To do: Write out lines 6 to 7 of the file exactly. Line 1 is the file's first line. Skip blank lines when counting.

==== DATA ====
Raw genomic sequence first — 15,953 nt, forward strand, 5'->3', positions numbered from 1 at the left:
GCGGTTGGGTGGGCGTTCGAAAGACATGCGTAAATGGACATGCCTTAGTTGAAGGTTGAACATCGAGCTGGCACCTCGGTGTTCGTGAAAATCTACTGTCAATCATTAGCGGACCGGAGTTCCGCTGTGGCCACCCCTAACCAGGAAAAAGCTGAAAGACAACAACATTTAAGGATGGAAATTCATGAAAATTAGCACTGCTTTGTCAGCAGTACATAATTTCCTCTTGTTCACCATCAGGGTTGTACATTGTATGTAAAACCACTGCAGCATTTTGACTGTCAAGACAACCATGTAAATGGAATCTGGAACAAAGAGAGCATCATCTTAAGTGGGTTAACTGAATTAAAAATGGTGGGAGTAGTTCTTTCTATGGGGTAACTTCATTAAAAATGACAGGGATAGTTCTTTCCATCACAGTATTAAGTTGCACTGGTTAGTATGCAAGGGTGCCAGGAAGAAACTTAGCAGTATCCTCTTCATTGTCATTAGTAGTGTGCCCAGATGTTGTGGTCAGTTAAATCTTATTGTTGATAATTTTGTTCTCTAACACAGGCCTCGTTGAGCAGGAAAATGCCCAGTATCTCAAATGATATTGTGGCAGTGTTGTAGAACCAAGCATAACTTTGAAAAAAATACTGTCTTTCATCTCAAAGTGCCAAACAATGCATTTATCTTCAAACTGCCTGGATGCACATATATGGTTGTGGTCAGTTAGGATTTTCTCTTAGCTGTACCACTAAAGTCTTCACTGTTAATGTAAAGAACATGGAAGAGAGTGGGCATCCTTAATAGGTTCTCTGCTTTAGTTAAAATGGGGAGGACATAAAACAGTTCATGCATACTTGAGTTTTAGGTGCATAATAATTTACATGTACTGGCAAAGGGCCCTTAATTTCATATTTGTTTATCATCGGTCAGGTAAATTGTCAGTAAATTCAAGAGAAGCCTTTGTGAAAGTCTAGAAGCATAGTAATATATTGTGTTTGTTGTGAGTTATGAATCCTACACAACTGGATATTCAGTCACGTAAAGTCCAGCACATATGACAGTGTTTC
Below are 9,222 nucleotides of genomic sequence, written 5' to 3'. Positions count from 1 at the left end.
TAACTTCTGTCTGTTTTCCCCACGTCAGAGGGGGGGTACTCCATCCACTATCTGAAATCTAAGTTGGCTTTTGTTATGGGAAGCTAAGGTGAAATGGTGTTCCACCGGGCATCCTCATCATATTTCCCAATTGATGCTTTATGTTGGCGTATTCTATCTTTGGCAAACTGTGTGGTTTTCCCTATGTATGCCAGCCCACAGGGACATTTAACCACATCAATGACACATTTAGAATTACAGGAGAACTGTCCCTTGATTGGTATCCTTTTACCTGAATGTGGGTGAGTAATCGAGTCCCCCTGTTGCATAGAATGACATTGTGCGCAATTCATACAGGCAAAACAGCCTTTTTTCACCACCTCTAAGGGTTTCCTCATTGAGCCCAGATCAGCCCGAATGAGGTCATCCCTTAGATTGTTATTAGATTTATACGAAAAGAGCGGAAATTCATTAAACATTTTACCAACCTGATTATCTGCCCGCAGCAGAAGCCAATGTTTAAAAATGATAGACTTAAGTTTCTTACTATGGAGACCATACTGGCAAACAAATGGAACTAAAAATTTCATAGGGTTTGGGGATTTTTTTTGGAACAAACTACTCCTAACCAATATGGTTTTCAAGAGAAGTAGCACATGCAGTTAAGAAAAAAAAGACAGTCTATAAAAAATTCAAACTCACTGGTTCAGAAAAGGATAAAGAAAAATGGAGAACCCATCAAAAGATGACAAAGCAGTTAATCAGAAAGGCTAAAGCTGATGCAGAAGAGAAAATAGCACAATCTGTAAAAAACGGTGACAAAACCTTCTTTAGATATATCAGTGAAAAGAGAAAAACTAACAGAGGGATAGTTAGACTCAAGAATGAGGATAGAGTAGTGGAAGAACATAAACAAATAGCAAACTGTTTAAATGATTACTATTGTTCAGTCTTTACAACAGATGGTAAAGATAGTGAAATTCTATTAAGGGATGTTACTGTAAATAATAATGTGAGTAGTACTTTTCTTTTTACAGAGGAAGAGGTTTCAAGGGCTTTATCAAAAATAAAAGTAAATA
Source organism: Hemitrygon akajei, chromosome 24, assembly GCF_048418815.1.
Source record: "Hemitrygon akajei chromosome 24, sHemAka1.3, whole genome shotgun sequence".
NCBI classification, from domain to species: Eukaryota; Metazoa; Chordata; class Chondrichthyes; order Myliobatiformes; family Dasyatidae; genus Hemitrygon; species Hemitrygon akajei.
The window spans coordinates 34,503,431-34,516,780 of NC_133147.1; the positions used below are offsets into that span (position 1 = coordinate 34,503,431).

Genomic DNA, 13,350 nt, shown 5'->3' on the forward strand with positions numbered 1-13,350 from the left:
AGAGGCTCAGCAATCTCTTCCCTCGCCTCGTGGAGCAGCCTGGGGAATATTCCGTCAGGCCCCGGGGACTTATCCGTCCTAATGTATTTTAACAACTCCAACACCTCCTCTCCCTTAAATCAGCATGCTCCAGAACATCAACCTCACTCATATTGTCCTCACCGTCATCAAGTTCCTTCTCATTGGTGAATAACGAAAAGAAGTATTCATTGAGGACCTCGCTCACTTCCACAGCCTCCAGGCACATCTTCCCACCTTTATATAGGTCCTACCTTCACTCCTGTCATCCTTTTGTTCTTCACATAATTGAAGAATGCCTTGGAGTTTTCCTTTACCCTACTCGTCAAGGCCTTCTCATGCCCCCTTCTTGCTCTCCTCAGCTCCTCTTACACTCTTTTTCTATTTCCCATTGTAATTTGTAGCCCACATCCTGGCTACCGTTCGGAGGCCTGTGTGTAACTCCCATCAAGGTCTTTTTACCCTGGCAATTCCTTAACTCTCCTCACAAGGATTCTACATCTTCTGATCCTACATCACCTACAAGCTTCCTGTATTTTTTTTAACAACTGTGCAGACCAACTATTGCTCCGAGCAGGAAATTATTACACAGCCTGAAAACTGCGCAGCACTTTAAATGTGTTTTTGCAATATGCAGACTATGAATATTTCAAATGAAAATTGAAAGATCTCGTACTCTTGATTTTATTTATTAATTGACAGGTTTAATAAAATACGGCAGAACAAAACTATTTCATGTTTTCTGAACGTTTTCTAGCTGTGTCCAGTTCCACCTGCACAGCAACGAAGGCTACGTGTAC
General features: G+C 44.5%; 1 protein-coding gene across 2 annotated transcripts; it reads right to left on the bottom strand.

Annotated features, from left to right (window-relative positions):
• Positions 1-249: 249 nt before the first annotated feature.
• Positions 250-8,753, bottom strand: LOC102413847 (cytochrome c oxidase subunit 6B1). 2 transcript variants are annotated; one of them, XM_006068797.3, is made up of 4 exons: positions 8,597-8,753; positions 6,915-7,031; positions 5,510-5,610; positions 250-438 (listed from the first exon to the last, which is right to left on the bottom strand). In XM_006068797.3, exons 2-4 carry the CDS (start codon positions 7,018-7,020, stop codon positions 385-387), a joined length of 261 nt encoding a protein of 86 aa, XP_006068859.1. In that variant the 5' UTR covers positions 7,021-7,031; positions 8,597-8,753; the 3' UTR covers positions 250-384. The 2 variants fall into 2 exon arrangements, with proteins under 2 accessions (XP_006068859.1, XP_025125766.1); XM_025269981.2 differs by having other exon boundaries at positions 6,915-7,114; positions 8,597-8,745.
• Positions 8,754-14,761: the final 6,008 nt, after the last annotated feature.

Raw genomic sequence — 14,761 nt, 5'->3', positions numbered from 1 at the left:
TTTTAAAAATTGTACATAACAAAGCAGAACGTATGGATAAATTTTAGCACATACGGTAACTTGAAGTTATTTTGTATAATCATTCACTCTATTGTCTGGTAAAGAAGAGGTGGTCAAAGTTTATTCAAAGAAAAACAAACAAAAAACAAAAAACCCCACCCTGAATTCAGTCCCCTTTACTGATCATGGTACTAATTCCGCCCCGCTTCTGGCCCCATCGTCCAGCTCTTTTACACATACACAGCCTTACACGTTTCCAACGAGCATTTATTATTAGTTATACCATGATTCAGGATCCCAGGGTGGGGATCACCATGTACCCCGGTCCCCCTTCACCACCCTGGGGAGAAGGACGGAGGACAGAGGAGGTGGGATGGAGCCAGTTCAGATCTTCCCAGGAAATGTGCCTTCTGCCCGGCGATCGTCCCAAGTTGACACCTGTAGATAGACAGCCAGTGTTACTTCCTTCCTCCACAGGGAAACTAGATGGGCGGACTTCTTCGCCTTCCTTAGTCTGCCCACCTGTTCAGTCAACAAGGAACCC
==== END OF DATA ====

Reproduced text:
Source record: "Hemitrygon akajei chromosome 24, sHemAka1.3, whole genome shotgun sequence".
NCBI classification, from domain to species: Eukaryota; Metazoa; Chordata; class Chondrichthyes; order Myliobatiformes; family Dasyatidae; genus Hemitrygon; species Hemitrygon akajei.